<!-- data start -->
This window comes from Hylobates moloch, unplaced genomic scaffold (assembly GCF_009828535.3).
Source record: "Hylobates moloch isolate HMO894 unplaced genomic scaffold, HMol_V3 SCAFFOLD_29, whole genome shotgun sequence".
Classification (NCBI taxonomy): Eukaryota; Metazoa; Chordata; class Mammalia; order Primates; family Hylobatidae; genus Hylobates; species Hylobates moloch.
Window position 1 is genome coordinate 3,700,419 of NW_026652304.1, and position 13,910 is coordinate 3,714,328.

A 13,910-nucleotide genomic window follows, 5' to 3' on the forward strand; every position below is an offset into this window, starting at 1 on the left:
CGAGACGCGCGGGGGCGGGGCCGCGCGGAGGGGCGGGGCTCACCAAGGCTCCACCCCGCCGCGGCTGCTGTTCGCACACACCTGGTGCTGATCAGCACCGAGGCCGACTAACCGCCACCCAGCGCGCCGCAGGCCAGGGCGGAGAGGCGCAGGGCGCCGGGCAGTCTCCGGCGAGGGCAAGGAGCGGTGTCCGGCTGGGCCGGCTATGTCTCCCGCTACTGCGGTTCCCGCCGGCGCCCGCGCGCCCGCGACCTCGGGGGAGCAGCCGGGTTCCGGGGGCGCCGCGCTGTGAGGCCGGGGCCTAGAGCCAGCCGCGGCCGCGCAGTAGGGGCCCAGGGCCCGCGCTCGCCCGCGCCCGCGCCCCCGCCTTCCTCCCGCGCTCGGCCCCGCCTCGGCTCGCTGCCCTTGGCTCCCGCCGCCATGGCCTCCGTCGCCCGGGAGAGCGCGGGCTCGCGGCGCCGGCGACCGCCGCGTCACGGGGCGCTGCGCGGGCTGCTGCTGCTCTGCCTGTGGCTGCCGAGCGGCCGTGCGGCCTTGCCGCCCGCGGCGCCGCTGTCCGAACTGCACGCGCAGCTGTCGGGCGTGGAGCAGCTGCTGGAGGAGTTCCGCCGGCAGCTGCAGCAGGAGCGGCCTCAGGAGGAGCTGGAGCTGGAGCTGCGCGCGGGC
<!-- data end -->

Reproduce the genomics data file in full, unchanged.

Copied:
This window comes from Hylobates moloch, unplaced genomic scaffold (assembly GCF_009828535.3).
Source record: "Hylobates moloch isolate HMO894 unplaced genomic scaffold, HMol_V3 SCAFFOLD_29, whole genome shotgun sequence".
Classification (NCBI taxonomy): Eukaryota; Metazoa; Chordata; class Mammalia; order Primates; family Hylobatidae; genus Hylobates; species Hylobates moloch.
Window position 1 is genome coordinate 3,700,419 of NW_026652304.1, and position 13,910 is coordinate 3,714,328.

A 13,910-nucleotide genomic window follows, 5' to 3' on the forward strand; every position below is an offset into this window, starting at 1 on the left:
CGAGACGCGCGGGGGCGGGGCCGCGCGGAGGGGCGGGGCTCACCAAGGCTCCACCCCGCCGCGGCTGCTGTTCGCACACACCTGGTGCTGATCAGCACCGAGGCCGACTAACCGCCACCCAGCGCGCCGCAGGCCAGGGCGGAGAGGCGCAGGGCGCCGGGCAGTCTCCGGCGAGGGCAAGGAGCGGTGTCCGGCTGGGCCGGCTATGTCTCCCGCTACTGCGGTTCCCGCCGGCGCCCGCGCGCCCGCGACCTCGGGGGAGCAGCCGGGTTCCGGGGGCGCCGCGCTGTGAGGCCGGGGCCTAGAGCCAGCCGCGGCCGCGCAGTAGGGGCCCAGGGCCCGCGCTCGCCCGCGCCCGCGCCCCCGCCTTCCTCCCGCGCTCGGCCCCGCCTCGGCTCGCTGCCCTTGGCTCCCGCCGCCATGGCCTCCGTCGCCCGGGAGAGCGCGGGCTCGCGGCGCCGGCGACCGCCGCGTCACGGGGCGCTGCGCGGGCTGCTGCTGCTCTGCCTGTGGCTGCCGAGCGGCCGTGCGGCCTTGCCGCCCGCGGCGCCGCTGTCCGAACTGCACGCGCAGCTGTCGGGCGTGGAGCAGCTGCTGGAGGAGTTCCGCCGGCAGCTGCAGCAGGAGCGGCCTCAGGAGGAGCTGGAGCTGGAGCTGCGCGCGGGC